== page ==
Oh, friends. Funny story. Well, actually, not funny. It may have involved a very whiny version of myself, to be honest. I have been playing around with a post for you about Sabbath rest. A couple of days ago, after studying for about an hour and a half and really deciding what I wanted to say, my Sabbath post was done. Boom. Ready to add a picture, I was a little impatient as the pictures loaded rather slowly. So, I decided to refresh that window. Well, it did warn me. It said anything unsaved may be lost. But, alas, I was thinking an unsaved picture not an unsaved article. I don’t have to finish this story, do I? We all know what happened next. 75% of my post vanished into thin air.
Now, I like to mull stuff around in my mind and think things over before I just write. I want to convey my thoughts in a way that makes sense, for I can be quite a scatterbrain. So, I just let. it. go. I couldn’t go back and recreate anything. I couldn’t try to remember what I wanted to say. What I already said. I just stopped. And I went to bed.
So, this time I’m going to take a different approach. Instead of a studious, scripture filled idea of the spiritual discipline of Sabbath rest, I am going to speak to you from the heart. I’m going to start a conversation. That means that this could very well be part one of a little conversation about the Sabbath.
What is Sabbath, anyway? I mean, I was raised in the church, went to seminary, and am a pastor’s wife. And, I think I can safely say that I have heard very little preached/taught/spoken about this spiritual discipline in our lives. I mean, as the fourth commandment, yes. But, how to live it out, what it looks like in our homes, not so much.
Just one generation ago, slowing down on Sundays wasn’t even really a choice. Things were actually closed. Like, no grocery shopping on Sunday. No open malls, no extra errands. Nothing. This was when my parents were little kids. When they did things like “Sunday Drives.” Just because. Now, we are competing with work, phones, tvs, computers, and more. We are a generation trying to squeeze in more, more, more all the while draining ourselves to the point of exhaustion. And, when we reach that point, we are no good to anyone.
But, God had it set up differently. When he created the world, he looked around, saw that it was good, and rested. He enjoyed his creation. He relished in the fruits of his labor. I propose that we are to do the same. We also need to set aside one day a week to enjoy God’s creation. We need to spend a day in REST and WORSHIP. That, essentially, is what practicing Sabbath rest is. Rest and Worship. How each individual or each family does it in practice, I’m sure will look different. It may mean unplugging from everything, no tv, a sink full of dirty dishes, and a time to read, write, and journal. It might start with corporate worship in the morning, a huge nap (in pajamas), and a wonderful from scratch family dinner. It may mean saying no to any and all commitments.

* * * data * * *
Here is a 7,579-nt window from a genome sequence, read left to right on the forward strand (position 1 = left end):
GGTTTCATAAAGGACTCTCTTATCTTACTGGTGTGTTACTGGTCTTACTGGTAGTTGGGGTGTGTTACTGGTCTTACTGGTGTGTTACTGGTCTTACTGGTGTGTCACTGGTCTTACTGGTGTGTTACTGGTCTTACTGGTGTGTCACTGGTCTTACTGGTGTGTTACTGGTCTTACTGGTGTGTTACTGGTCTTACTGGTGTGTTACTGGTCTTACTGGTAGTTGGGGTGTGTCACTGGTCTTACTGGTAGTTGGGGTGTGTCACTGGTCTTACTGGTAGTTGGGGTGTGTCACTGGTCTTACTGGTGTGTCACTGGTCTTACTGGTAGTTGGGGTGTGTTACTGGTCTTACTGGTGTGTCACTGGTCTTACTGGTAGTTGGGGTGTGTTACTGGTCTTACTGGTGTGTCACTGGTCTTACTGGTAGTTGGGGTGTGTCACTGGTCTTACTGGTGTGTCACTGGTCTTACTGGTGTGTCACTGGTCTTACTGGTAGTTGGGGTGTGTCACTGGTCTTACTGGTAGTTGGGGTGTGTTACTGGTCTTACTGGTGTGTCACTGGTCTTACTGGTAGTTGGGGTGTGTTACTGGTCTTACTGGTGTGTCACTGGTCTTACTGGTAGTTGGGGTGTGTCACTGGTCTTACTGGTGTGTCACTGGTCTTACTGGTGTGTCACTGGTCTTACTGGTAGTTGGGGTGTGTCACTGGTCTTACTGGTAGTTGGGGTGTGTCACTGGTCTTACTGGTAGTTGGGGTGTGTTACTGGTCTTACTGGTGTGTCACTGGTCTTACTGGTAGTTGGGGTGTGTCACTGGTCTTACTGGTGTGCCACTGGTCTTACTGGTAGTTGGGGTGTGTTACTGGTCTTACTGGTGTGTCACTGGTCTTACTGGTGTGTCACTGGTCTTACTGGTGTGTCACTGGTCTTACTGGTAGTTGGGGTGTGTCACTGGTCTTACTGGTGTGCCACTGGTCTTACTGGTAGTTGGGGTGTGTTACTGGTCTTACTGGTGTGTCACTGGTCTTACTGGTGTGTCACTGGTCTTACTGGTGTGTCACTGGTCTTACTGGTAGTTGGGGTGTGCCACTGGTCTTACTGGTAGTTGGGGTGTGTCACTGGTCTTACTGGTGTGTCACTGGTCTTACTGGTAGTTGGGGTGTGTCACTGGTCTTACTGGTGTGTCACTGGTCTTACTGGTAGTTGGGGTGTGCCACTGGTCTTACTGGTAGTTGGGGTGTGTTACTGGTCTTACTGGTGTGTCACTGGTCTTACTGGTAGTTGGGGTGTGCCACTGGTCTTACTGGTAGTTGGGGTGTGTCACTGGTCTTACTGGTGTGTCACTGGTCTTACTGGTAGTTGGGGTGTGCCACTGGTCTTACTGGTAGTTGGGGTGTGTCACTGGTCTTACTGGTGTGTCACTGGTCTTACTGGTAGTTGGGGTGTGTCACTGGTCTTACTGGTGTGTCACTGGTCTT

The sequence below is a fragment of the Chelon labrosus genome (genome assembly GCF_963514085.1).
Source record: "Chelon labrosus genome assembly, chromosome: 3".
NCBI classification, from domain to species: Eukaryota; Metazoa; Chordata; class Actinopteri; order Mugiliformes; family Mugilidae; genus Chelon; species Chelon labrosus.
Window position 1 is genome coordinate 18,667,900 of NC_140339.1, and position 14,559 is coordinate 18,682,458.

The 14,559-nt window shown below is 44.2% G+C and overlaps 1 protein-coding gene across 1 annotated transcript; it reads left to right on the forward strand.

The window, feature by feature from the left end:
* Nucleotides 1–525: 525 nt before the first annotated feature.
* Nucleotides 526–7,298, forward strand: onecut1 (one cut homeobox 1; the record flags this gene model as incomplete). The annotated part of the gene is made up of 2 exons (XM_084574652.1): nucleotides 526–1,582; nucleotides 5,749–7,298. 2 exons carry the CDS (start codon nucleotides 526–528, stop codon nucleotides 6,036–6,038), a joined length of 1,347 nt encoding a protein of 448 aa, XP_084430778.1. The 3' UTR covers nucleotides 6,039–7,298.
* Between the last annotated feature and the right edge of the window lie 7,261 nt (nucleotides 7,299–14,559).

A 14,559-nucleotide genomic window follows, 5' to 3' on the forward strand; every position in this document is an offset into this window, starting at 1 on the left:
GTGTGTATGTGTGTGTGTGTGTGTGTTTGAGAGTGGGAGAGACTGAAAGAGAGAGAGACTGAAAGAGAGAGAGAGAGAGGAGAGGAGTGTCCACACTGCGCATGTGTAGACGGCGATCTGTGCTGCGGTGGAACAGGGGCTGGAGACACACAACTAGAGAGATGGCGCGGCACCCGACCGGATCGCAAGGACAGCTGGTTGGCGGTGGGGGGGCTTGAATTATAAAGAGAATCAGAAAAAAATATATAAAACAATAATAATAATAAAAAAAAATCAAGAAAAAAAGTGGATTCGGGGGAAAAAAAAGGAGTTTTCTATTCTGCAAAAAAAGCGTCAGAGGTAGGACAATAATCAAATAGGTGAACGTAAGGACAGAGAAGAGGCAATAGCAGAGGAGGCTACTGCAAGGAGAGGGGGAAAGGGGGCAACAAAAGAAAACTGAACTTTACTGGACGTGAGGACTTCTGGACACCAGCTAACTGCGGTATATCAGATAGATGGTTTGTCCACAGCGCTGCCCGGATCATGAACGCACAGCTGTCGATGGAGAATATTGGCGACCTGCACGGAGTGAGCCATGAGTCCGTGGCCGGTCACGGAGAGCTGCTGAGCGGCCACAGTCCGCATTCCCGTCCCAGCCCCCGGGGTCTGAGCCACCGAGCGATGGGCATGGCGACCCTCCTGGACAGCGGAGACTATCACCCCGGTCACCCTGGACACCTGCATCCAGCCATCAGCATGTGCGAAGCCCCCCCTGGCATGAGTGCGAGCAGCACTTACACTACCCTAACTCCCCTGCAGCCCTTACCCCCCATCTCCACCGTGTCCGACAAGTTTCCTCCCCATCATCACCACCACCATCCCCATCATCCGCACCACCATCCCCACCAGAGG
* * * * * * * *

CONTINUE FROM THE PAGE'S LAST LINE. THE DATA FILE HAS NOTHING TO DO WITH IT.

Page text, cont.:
Sabbath should be intentional and personal. Some of my best and hardest moments have been moments set aside for Sabbath. You see, when you take out all of the distraction and unplug; when you have no timeline and nothing scheduled and you are left alone to truly rest and worship, that’s when you are left alone with your joy or pain or grief or sorrow or love or fear. . .you get it. It’s you and the Lord. You get the pleasure of solitude. (another spiritual discipline, by the way) The joy of being in his presence with nothing in the way. And those are often hard and beautiful moments. Hard working through the things that you face during the rest of the week, and beautiful when you take a step back and enjoy the fruits of your labor.
Sabbath isn’t something that we can do to earn our salvation. If you are in Christ, that has been done for you. Instead it’s a chance to rest in Jesus’ finished work on the cross.
So, what is your Sabbath ritual? Do you have one? Will you start one? Share with us what it looks like in your life and be a part of the conversation.
Here’s to Sabbath!